Is Colloidal Silver Healthy & Safe or Just Hype?

Table of Contents[Hide][Show]

Natural supplements and holistic remedies that offer proven health benefits are big in my house. One that I always keep on hand is colloidal silver. This sometimes controversial supplement was used before antibiotics existed for bacterial infections and to support the immune system.

Colloidal silver products are still often used today and many holistic health experts say that it’s a highly beneficial cure-all. On the flip side, the Food and Drug Administration (FDA) has not approved the use of colloidal silver for any health purpose, and other health care experts like doctors from Mayo Clinic also do not believe that it is safe.

Despite this, with the rise of antibiotic resistance, silver is making a comeback as a powerful broad-spectrum antimicrobial. Many swear by colloidal silver for everything from pink eye to ear infections.

So is colloidal silver really a safe and useful natural remedy?

What Is Colloidal Silver?

Colloidal silver is made when silver nanoparticles are synthesized and suspended in a solution of simple sugars and ammonia. These particles are so small that they aren’t visible to the eye and can be as tiny as one ten-thousandth the width of a human hair. That’s extremely tiny!

Modern medicine still relies on silver for antibacterial benefits:

  • Many medical companies coat their devices with silver to avoid bacterial biofilms.
  • Hospitals treat newborns with silver nitrate drops to prevent gonorrhea eye infections.
  • Silver solutions or gauze are used to help treat burn wounds.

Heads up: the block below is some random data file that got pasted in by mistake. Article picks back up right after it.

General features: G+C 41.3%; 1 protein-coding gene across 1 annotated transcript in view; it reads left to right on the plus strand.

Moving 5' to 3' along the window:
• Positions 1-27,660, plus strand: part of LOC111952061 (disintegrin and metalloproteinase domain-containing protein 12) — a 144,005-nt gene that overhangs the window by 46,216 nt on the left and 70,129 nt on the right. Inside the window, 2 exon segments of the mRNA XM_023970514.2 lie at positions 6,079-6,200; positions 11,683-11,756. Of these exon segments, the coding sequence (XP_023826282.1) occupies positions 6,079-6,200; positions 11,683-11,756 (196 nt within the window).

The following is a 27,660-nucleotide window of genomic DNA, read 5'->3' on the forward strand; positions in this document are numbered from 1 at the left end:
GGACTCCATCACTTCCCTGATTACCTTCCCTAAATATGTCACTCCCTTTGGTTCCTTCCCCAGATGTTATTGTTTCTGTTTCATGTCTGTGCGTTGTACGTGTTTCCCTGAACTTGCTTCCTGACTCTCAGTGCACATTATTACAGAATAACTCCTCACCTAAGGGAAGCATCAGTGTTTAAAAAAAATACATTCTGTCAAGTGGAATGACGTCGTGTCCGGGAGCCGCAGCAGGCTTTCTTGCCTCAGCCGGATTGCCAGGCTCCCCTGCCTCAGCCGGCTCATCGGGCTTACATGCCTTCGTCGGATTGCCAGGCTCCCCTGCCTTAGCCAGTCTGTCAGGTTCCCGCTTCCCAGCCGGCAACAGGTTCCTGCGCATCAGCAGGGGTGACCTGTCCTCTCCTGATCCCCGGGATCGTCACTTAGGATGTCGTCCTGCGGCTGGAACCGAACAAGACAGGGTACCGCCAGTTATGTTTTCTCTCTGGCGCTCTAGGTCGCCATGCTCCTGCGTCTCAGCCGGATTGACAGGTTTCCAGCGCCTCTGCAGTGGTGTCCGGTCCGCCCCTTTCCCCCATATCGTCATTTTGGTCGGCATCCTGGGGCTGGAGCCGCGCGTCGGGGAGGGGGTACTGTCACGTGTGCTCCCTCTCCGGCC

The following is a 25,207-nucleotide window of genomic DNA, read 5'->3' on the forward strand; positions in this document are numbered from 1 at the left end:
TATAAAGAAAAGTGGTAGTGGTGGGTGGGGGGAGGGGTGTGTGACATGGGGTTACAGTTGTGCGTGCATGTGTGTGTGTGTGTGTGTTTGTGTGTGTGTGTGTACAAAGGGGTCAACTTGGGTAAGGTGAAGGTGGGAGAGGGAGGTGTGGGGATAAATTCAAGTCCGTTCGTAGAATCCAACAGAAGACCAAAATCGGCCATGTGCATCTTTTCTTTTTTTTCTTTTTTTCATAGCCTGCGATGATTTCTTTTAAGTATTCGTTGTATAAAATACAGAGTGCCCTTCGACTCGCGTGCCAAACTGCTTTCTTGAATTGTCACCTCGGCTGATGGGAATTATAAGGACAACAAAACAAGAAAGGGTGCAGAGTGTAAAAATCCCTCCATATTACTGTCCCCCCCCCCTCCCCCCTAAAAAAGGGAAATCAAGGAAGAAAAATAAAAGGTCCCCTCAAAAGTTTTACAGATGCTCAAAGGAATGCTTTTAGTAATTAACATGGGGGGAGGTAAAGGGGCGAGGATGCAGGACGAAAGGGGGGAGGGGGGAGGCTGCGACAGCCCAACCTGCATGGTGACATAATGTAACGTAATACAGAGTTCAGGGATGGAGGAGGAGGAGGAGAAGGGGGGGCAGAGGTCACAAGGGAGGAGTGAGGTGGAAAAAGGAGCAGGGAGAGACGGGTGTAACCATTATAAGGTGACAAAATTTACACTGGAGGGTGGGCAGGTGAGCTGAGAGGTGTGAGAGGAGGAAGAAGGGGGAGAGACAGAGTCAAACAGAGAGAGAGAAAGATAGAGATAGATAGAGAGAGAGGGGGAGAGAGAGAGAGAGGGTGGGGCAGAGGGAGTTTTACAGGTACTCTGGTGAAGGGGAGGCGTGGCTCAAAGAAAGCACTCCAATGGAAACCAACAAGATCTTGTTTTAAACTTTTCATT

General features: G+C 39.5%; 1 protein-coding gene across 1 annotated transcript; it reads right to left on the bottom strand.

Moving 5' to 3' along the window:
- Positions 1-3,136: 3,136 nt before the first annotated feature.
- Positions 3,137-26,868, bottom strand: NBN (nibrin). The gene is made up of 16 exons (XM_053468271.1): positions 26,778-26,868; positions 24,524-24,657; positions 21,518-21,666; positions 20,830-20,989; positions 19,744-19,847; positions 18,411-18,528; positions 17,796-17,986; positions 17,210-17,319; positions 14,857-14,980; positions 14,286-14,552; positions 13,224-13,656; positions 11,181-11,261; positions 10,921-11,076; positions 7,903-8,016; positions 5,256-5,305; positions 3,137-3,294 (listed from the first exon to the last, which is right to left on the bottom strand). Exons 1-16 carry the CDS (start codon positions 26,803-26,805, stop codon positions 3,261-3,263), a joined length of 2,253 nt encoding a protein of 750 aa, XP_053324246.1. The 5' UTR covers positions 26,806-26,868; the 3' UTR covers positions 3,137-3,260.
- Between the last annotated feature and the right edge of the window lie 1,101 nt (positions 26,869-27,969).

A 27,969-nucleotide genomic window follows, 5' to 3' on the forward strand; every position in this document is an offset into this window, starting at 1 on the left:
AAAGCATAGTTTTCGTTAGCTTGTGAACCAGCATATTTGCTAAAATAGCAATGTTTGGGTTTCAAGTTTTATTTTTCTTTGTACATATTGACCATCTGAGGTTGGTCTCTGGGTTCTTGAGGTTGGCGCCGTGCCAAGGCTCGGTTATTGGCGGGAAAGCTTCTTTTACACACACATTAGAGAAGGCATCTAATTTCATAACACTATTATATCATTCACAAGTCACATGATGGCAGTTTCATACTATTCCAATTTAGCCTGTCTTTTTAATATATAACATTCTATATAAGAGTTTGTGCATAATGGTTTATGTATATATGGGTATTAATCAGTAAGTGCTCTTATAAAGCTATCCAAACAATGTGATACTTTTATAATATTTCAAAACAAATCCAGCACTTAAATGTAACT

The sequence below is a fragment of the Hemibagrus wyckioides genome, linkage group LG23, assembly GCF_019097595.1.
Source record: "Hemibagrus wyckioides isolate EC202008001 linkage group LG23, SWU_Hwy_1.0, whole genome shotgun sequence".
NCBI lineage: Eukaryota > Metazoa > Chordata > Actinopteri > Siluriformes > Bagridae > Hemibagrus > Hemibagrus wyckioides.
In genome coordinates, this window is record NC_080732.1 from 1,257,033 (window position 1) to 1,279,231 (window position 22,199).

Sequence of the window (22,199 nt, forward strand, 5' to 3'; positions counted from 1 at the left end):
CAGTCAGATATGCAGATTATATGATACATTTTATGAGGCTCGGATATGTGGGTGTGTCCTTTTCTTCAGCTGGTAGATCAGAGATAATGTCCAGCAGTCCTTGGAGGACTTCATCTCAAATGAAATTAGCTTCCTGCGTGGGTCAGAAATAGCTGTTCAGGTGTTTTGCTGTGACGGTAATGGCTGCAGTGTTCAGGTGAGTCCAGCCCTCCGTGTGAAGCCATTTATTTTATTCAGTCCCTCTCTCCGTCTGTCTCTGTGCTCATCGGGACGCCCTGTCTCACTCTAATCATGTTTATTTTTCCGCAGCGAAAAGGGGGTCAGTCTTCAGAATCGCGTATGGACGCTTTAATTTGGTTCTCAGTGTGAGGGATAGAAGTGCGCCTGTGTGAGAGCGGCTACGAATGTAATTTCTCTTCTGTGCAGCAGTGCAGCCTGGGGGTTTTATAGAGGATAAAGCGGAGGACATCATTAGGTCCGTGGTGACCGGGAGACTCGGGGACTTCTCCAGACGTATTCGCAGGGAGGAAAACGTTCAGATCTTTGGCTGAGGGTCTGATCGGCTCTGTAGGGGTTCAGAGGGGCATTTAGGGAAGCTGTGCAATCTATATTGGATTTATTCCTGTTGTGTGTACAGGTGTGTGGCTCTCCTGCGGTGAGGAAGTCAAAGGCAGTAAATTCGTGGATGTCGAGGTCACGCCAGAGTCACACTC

Colloidal silver is generally considered safe to use, but it is important to be informed about what studies say with respect to its safety and effectiveness, and whether excessive use may harm us or the environment.

The size of the colloidal silver particles is the most important thing that determines if they have health benefits or not, with smaller particles and lower concentrations being most effective against harmful antibiotic-resistant bacteria.

How Does Colloidal Silver Work?

Scientists have observed that silver kills germs, but they still don’t completely understand how. A lack of strong scientific evidence means the use of colloidal silver is still somewhat controversial.

The general idea is that silver nanoparticles bind to bacteria cell walls. A fraction of these nanoparticles may react to substances in the body or the environment and become silver salt, which is antimicrobial.

Although most colloidal silver is made from silver salts, they are different things. Silver salts are a lot more toxic to both humans and bacteria than colloidal silver. Silver salts have a positive charge that binds up proteins, cause DNA damage, and disrupt the respiratory processes in bacteria. Silver nanoparticles may be neutral or negatively charged, depending on how it is synthesized.

Silver ions are more likely to cause silver toxicity or argyria in humans than the colloidal version. However, because a fraction of colloidal silver may become silver salt, overconsumption of colloidal silver can still cause silver toxicity when taken at very high doses.

Since it is potent, it’s important to be careful when using this supplement.

Benefits of Colloidal Silver

Silver is a metal and a non-essential element in the body. It is much safer to a human body than other heavy metals like lead and mercury. We can accumulate much more silver in our bodies before it becomes toxic.

Research suggests that colloidal silver works for:

  • Killing and preventing bacterial growth, including bacteria that is antibiotic-resistant.
  • Treating burn infections as a topical antimicrobial
  • Killing some strains of pathogenic yeasts, including Candida and Cryptococcus
  • Preventing certain viruses, like HIV/AIDS and RSV, from entering human cells
  • Reducing inflammation from contact dermatitis and irritating rashes in animal studies
  • Disrupting bacterial biofilm (a slimy shield that allows bacteria to hide from antibiotics) in sinus infections in sheep
  • Being toxic to certain cancer cells
  • Effectively fighting bacteria that can cause deadly diarrhea (Vibrio cholera and a dangerous strain of E. coli).
  • Fighting fungal infections on the skin.

A Note About Bacteria, Viruses, and Yeasts